Wednesday, December 12, 2007

Cobbler and Errol

This is the first Cobbler scene, second scene in the movie, right after the opening. This first image is from Art Babbitt's original linetest.
It was re-animated, probably by Alex Williams, who did a lot of the Cobbler scenes. Jerry Verschoor was Alex's assistant for most of the film, so I would guess that he worked on this as well. This new version I have only seen as a linetest, so I assume it might not have gotten into trace and paint.
Lacking a color image I'm showing this one, which is from a same-as scene a little later in the film:
The proportions are much different, very short torso and long legs and a lot of detail shapes have been changed. The animation style is different, too.
The original animation is very posey, everything moves and stops at the same time. The final animation has overlap build in, hiding the keys, things stop at different times. The design is more sophisticated, using asymmetry for more interesting shapes. The spacing would also have been adjusted for the use of ones, rather than just putting inbetweens between every 2nd Drawing of animation that has been done on Twos.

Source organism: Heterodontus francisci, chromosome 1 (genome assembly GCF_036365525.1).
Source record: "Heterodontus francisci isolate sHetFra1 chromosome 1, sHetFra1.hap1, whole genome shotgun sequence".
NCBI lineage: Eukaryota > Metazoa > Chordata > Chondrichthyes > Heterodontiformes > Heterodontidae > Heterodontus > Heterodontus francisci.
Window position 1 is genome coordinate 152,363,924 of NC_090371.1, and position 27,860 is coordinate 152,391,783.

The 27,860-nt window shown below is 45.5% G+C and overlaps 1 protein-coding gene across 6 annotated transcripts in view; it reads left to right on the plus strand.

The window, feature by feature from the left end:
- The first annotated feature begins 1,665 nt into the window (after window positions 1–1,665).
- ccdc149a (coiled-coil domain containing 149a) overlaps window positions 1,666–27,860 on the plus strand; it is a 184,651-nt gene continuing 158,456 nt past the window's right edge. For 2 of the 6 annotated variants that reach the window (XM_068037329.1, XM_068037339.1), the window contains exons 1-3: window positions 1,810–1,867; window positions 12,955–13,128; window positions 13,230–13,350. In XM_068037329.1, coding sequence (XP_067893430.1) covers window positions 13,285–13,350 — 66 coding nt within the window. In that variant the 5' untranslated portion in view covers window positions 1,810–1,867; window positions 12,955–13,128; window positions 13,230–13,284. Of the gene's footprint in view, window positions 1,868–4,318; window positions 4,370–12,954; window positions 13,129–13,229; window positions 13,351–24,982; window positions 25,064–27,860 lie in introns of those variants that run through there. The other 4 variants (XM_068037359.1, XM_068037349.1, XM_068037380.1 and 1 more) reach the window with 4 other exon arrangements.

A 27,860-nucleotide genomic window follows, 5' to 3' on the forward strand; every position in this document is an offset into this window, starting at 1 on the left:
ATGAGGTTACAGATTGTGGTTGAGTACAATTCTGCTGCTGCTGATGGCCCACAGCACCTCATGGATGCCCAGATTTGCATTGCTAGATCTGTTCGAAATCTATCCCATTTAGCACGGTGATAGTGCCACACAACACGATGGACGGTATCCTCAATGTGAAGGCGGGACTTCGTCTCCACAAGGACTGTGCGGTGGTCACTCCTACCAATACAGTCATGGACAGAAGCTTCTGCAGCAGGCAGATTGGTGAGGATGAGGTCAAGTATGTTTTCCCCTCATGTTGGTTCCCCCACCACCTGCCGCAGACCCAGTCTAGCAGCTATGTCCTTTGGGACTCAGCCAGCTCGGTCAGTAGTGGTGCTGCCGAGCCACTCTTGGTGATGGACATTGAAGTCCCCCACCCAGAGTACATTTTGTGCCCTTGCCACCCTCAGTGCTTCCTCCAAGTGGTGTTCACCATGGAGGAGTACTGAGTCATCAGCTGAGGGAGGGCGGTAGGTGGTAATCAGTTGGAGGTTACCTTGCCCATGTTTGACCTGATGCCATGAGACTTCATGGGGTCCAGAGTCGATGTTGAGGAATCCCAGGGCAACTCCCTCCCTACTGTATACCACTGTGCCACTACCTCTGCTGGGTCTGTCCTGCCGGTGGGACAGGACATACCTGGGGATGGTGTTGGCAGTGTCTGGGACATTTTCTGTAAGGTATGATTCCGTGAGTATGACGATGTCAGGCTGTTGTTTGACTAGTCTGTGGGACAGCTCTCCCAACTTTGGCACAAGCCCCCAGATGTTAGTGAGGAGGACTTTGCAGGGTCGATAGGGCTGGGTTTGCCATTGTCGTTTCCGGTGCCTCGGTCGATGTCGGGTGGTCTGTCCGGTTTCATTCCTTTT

This is to avoid the spacing becoming too even and floaty.

If I remember correctly the watercolor BG for this scene is by Errol Le Cain. That was always something special, an original Errol. He played a huge role in creating the look of the film. Early on he did a lot of inspirational illustrations to establish the style, inspired by Persian miniature art. He also provided final background paintings for the film. He died in 1989. I don't know when he stopped working on the Thief. While we worked on the film, a huge number of new BGs were created by other artists and they all had to match his style.

This is Errol in an old documentary from the 60's about Dick's studio:Here are 2 of his inspirational illustrations:

link to some of his other work.
(use also the next page button)

2 comments:

David Nethery said...

"The spacing would also have been adjusted for the use of ones, rather than just putting inbetweens between every 2nd Drawing of animation that has been done on Twos. This is to avoid the spacing becoming too even and floaty."

This is so important and often misunderstood by many.

It's a definite skill to be able to effectively space things for Ones , so it's not "even and floaty" .

I hope you'll discuss more of the finer points such as this as the blog develops.

Holger said...

Thanks David,
I'm sure we'll do that.